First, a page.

When you buy an LRO, you become a ground floor creditor. They repay the LRO when the borrower repays the loan they invested in.

Groundfloor is registered with the Securities and Exchange Commission (SEC) in California, Georgia, Illinois, Maryland, Massachusetts, Texas, Virginia, Washington and Washington. The company plans to expand to more states and eventually reach the entire country.

Groundfloor's due diligence team consists of experienced real estate executives, and they turn down most people who plan to borrow from them. But there are no guarantees. If you buy a loan and the loan defaults, you could lose your entire investment.

When the money is in the loan, it is not liquid. You cannot sell it to another investor and you cannot withdraw it. Once the principal is repaid, you will receive interest on top of the loan. You will have the option to reinvest or cash out to your bank account.

So far, Groundfloor has provided $38 million in loans to 318 projects. Investors have received an average return of 10.5% to date.

Investing in private real estate without being an accredited investor is possibly Groundfloor's biggest advantage. To be clear, some other sites like Modiv and Fundrise allow non-accredited investors to invest in private real estate through real estate investment trusts (REITs). Fundrise, for example, manages a private REIT that gives investors access to private real estate. The difference is that Groundfloor offers direct access to private real estate rather than investing in a specific management company.

Groundfloor Fees

One of the advantages of Groundfloor is that it does not charge investors commission. Instead, it makes money by charging fees to borrowers so you don't have to worry about administration or negotiation fees.

How to Contact Groundfloor

You can contact Groundfloor's investor support team by emailing or calling 404-850-9223. Business hours are 9:00am to 5:00pm EST, Monday through Friday.

Best Alternatives

Groundfloor provides non-accredited investors with an easy way to invest in low-cost real estate. The platform also has a strong track record of annual returns.

However, investing in real estate debt is riskier than some types of investments because borrowers can default. The $10 floor minimum helps reduce risk because you can spread your capital over multiple projects. But the risk of default still remains.

If you prefer equity-based investing or want other debt-based investment options, there are several first-floor alternatives worth considering.

Highlights Fundrise CrowdStreet PeerStreet
Rating 9/10 8/10 9/10
Minimum Investment $10 $25,000 $1,000
Account Fees 1%/year None 0.25% – 1.0% setup fee
Private REIT

Fundrise is our favorite ground floor alternative because it also has a $10 minimum investment. The main difference is that Fundrise focuses on commercial and residential equity-based investments. You get quarterly dividend payments and potential stock appreciation. There is also a 1% annual management fee, unlike Groundfloor.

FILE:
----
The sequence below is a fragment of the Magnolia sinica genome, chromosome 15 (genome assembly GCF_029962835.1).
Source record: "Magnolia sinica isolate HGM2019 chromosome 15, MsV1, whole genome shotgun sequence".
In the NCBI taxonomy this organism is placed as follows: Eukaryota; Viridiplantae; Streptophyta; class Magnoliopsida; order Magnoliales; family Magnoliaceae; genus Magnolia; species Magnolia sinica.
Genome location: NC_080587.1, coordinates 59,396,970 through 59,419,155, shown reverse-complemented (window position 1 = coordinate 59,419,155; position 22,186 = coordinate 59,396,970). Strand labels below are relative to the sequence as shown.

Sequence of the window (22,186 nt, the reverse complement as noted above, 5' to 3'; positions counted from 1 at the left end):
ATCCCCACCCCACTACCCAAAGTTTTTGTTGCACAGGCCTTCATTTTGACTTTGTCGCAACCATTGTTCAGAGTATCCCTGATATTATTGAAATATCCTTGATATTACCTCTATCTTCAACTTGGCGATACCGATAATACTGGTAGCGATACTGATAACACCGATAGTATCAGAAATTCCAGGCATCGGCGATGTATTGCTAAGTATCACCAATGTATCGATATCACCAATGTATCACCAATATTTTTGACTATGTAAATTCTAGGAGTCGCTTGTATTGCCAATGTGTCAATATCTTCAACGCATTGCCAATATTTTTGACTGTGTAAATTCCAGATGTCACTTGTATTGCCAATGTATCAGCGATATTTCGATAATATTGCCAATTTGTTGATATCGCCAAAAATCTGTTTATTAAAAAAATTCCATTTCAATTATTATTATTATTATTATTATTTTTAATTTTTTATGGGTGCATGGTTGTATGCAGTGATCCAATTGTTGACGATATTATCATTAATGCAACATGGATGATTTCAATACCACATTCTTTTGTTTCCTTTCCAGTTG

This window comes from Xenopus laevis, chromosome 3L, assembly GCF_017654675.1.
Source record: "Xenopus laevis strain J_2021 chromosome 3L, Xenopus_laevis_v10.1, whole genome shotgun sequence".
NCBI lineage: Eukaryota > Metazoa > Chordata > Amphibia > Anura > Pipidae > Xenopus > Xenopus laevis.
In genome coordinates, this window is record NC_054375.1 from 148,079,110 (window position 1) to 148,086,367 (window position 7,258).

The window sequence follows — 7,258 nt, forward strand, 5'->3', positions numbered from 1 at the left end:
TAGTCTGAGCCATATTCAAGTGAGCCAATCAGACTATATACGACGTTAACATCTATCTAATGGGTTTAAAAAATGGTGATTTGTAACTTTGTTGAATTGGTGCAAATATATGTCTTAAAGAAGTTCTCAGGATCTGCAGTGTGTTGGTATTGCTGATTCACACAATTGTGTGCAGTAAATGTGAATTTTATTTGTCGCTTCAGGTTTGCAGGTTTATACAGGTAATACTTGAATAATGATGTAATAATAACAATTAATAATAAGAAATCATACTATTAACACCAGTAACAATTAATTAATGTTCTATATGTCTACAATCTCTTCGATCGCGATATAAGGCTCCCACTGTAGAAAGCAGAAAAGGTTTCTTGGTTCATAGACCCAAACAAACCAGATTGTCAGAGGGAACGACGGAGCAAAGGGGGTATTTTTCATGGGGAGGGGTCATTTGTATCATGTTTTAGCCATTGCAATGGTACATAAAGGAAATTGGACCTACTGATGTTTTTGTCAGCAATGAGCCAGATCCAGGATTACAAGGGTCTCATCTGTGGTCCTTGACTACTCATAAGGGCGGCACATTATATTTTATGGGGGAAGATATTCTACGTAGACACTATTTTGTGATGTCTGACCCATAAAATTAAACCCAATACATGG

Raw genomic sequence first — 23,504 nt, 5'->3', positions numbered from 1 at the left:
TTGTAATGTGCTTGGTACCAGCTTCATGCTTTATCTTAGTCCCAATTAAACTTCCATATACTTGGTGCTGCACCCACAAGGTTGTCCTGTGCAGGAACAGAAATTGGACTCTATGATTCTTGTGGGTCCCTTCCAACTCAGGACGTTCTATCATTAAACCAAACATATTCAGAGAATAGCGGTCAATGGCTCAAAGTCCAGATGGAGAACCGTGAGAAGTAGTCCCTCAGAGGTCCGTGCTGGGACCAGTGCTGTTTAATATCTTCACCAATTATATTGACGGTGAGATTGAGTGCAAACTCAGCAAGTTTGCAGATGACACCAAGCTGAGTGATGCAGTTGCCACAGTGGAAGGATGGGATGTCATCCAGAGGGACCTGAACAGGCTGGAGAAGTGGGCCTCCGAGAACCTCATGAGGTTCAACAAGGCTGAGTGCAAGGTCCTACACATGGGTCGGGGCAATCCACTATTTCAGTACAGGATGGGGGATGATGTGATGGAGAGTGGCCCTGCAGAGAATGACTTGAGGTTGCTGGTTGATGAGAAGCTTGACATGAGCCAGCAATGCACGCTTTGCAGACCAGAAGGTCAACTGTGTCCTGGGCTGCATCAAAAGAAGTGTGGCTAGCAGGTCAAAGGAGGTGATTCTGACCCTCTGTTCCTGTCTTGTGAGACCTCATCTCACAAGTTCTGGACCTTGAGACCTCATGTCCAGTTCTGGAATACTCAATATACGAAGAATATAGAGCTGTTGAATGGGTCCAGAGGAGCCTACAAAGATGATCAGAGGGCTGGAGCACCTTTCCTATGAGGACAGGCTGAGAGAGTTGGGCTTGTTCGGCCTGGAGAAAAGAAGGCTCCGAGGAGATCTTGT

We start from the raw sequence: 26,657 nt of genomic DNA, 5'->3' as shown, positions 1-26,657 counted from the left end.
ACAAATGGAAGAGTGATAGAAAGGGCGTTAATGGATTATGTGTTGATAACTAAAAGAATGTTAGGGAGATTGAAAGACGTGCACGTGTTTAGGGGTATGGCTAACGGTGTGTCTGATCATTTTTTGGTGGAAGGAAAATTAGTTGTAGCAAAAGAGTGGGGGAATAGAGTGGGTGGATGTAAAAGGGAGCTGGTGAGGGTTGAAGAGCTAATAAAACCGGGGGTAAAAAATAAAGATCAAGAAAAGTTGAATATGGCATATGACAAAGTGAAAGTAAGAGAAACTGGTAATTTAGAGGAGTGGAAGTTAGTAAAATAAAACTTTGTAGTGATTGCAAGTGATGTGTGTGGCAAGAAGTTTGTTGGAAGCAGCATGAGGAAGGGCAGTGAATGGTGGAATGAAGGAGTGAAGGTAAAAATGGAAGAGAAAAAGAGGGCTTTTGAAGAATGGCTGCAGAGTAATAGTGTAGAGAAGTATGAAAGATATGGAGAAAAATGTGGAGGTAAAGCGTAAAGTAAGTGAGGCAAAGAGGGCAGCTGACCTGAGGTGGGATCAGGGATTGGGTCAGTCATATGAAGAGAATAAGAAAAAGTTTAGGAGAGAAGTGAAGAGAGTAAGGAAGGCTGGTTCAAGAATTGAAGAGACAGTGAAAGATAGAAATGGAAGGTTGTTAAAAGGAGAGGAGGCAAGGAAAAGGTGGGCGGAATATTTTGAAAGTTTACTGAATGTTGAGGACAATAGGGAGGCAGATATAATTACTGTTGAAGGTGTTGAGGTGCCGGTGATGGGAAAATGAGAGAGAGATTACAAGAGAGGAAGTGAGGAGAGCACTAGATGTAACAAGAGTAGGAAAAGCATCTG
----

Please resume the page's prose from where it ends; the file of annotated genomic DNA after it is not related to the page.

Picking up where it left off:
If you have more capital to invest, you can also consider CrowdStreet. This crowdfunding platform specializes in commercial real estate deals and funds. There is a minimum investment requirement of $25,000 for most offers, but it offers more investment options than Groundfloor.

Finally, you can also invest in real estate debt through the PeerStreet marketplace. You get more individual trades on PeerStreet than on the ground floor, although as an investor you have to pay fees, which is a bit of a downside.

Groundfloor is a P2P real estate lending platform for fix-up and flip properties open to non-accredited investors. A low minimum investment opens up immediate access to private real estate transactions for anyone and allows you to spread your risk over multiple individual projects.

If you are willing to take more risk for a slightly higher return, Groundfloor could be a great investment for you. Investors who don't need liquidity and are willing to experiment should look into this platform. It's a passive way to get into real estate investment corrections and turnarounds. But make sure you understand the risks of crowdfunding platforms and do your due diligence before investing.

If you are an accredited investor, you can of course invest on the Groundfloor platform, but there are many other platforms that you should also consider.

However, if you are interested in passively investing in fixed and flip properties but are not accredited, Groundfloor is worth a visit. It is one of the few sites that accepts non-accredited investors, and the only site that allows non-accredited individuals to invest in private real estate deals instead of REITs. And a minimum investment of just $10 provides access to diversification, even if you only have a small amount to invest.